Canned soups, prepackaged yogurt and microwave popcorn are daily dietary staples for many of us. But these foods do not always promote good health.
Rather than giving up on such favorite fare, prepare it yourself. Doing so can boost the healthful content of these foods.
Following are seven snacks and dishes that are more healthful when you prepare them yourself.
Store-bought yogurt is not the worst thing you can eat. But yogurt tends to be loaded with added sugar. You can make a more healthful yogurt at home says Neva Cochran, a Dallas-based registered dietitian nutritionist and nutrition communications consultant.
Start with fresh or frozen fruit and mix it with plain Greek yogurt and a dash of vanilla flavoring.
“If you like it a little sweeter, sprinkle in a dash of low-calorie sweetener,” she says.
Canned soup may taste delicious, but it is often loaded with sodium. By making your own homemade soup, you can dramatically lower sodium intake.
For example, a 10.75-ounce can of Campbell’s chicken soup contains 890 milligrams of sodium per serving.
By contrast, you can purchase 32 ounces of unsalted Swanson chicken broth at just 40 milligrams of sodium per serving. Add vegetables and noodles and you will have a healthy, hearty meal to warm you this winter.
Instead of a microwavable frozen sausage, egg, cheese and biscuit breakfast sandwich, create a more healthful version.
Layer a scrambled or poached egg on a toasted whole-grain English muffin. Then, add a slice of lean ham or Canadian bacon. “To boost calcium and protein, add a slice of low-fat cheese,” Cochran says.
The word “granola” just sounds like it’s healthful. But the granola bars you buy in stores typically are loaded with added sugars, fats and oils.
By making granola at home – an easy process that even a novice cook can complete — you can reduce the amount of those bad ingredients and keep the good stuff, including fiber, protein, and various vitamins and minerals.
When you are pressed for time, it’s tempting to pick up one of those precooked whole chickens at your favorite supermarket. However, the sodium content can be relatively high in such birds.
For example, Cochran says a supermarket chain near her Texas home sells a rotisserie chicken that has 490 milligrams of sodium in just 3 ounces of chicken.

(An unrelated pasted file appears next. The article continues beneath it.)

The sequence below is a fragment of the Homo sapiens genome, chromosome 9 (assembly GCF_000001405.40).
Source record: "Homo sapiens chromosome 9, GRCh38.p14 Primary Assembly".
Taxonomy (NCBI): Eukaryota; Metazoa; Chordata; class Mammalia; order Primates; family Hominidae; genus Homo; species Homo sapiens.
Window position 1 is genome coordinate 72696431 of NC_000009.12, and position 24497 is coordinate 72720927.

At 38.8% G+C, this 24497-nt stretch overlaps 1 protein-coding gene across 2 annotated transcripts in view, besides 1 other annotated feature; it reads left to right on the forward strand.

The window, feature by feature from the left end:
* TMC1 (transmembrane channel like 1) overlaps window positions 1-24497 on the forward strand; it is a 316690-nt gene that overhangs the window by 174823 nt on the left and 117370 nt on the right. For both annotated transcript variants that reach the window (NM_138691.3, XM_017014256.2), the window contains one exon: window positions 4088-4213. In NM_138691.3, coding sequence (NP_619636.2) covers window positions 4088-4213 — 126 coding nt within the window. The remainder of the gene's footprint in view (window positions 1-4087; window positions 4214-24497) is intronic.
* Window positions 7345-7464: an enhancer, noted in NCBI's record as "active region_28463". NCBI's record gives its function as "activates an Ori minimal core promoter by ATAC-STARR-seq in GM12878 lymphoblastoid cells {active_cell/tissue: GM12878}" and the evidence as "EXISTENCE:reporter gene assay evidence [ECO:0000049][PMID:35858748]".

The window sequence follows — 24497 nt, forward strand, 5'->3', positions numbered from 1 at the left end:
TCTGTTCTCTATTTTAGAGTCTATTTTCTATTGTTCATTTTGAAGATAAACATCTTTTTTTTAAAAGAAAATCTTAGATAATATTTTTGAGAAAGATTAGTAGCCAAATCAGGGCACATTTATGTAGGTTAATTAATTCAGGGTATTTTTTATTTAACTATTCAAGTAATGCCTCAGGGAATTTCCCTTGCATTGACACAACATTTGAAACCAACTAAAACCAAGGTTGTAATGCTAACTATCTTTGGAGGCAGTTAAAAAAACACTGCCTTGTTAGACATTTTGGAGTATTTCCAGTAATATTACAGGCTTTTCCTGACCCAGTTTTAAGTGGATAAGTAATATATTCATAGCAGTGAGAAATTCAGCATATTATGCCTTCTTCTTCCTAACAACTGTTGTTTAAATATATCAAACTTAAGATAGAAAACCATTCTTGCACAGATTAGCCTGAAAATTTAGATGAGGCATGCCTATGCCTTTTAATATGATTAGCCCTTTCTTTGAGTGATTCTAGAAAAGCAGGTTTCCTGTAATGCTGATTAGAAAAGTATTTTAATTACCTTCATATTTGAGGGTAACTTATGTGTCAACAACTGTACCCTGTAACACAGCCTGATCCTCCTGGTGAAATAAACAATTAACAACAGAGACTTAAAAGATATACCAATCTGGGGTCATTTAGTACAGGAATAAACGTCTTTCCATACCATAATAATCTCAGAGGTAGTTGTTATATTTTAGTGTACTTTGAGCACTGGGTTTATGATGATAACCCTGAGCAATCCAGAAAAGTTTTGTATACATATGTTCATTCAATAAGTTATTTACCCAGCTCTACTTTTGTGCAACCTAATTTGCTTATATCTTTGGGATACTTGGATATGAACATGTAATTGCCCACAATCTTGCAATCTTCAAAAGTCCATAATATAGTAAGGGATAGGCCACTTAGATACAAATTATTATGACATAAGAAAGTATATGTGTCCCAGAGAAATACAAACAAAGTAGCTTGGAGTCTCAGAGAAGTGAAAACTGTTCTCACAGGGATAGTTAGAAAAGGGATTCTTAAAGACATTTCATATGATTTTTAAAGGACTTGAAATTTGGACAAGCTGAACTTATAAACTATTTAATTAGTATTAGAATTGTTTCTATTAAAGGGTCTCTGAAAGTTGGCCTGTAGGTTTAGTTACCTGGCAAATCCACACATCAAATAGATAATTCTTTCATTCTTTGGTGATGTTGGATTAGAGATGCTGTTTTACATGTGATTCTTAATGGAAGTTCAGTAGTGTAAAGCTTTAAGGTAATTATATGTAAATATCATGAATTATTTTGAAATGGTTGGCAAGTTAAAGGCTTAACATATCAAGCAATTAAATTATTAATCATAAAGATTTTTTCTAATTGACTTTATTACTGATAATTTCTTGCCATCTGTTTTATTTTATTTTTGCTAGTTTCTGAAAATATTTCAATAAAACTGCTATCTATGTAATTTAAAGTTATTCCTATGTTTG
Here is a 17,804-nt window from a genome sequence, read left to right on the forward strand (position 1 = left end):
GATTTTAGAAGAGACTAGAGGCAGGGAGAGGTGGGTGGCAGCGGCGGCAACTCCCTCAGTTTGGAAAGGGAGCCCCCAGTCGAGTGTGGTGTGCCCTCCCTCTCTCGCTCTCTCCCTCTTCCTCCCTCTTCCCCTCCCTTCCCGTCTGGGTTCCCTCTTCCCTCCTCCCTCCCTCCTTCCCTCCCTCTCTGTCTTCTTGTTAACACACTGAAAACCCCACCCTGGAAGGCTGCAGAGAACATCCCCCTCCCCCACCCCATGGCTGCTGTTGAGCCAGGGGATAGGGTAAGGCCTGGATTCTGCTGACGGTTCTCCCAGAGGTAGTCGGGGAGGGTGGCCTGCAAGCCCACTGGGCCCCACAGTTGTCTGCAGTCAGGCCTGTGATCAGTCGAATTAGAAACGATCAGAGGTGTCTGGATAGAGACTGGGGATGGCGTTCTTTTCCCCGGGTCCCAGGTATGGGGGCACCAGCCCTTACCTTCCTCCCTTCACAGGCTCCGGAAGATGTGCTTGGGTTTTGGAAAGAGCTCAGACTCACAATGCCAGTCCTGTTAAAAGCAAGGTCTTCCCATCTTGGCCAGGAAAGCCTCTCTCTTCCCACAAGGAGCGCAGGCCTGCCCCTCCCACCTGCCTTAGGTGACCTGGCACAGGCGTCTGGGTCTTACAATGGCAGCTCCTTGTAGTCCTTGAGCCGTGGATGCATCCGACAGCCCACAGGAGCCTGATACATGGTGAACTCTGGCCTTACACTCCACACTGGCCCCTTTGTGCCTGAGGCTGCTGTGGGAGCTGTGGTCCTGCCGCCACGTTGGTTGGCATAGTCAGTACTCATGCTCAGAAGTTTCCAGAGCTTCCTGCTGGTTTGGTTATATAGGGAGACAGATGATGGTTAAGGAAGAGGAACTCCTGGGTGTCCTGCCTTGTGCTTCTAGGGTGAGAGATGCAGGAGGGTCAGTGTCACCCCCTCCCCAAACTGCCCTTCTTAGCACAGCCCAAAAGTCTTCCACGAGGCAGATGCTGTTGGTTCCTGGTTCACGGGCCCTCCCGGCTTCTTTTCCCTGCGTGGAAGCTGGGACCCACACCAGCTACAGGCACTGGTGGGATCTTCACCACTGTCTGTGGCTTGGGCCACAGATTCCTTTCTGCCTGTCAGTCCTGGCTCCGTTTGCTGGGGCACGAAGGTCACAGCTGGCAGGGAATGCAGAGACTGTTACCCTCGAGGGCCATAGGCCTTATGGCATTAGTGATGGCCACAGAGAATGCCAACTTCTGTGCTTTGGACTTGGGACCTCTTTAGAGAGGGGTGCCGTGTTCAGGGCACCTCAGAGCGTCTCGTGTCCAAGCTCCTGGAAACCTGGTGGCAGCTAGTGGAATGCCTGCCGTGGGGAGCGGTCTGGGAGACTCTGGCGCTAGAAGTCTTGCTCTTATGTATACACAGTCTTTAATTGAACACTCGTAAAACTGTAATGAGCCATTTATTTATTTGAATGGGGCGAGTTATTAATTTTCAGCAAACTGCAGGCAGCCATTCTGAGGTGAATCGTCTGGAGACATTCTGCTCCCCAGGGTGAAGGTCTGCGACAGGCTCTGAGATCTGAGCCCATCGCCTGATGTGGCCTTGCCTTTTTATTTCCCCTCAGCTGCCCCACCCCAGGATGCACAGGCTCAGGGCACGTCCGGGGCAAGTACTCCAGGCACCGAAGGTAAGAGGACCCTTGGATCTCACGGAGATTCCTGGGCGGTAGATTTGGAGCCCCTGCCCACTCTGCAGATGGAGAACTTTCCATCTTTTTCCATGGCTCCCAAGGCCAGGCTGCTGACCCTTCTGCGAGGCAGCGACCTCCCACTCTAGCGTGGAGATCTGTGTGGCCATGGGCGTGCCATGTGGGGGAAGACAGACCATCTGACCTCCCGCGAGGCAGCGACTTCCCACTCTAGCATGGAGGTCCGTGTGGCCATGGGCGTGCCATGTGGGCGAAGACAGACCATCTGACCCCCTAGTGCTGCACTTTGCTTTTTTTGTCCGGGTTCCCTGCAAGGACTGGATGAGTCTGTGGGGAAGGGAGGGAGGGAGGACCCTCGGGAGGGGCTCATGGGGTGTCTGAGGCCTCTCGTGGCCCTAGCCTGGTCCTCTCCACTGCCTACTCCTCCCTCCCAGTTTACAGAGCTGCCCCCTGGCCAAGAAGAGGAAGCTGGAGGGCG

By contrast, an unsalted chicken cooked at home might have around 80 milligrams of sodium per 3 ounces of chicken, she says.
Chicken skin also is notoriously fattening and bad for your health. But leaving the skin on during cooking helps the meat retain moisture. So, Cochran suggests a compromise.
“You can easily remove the skin after cooking for either a store-prepared (chicken) or one you cook yourself and get the same result in reducing fat,” she says.
Microwave popcorn is loaded with sodium. Two unpopped tablespoons of Orville Redenbacher’s “Butter” microwave popcorn has about 320 milligrams of sodium.
So, pop your own popcorn in an air popper and you’ll end up with a sodium count of zero. Even if you lightly sprinkle that popcorn with salt, you still will get a more healthful treat than what you would pull out of the microwave.
Chips and guacamole
This snack favorite typically combines a healthful item with something less nutritious. Hold on to the good stuff – guacamole – and dump the chips for baby carrots, sliced zucchini and grape tomatoes.
Or, toast whole-wheat or corn tortillas and cut them into triangles for dipping.
You can even save cash by preparing your own guacamole instead of buying a premade tub.
“It’s almost as easy and less expensive to mash fresh, peeled avocados with a dash of salt and hot pepper sauce and stir in diced tomatoes, onion, cilantro, and lemon or lime juice,” Cochran says.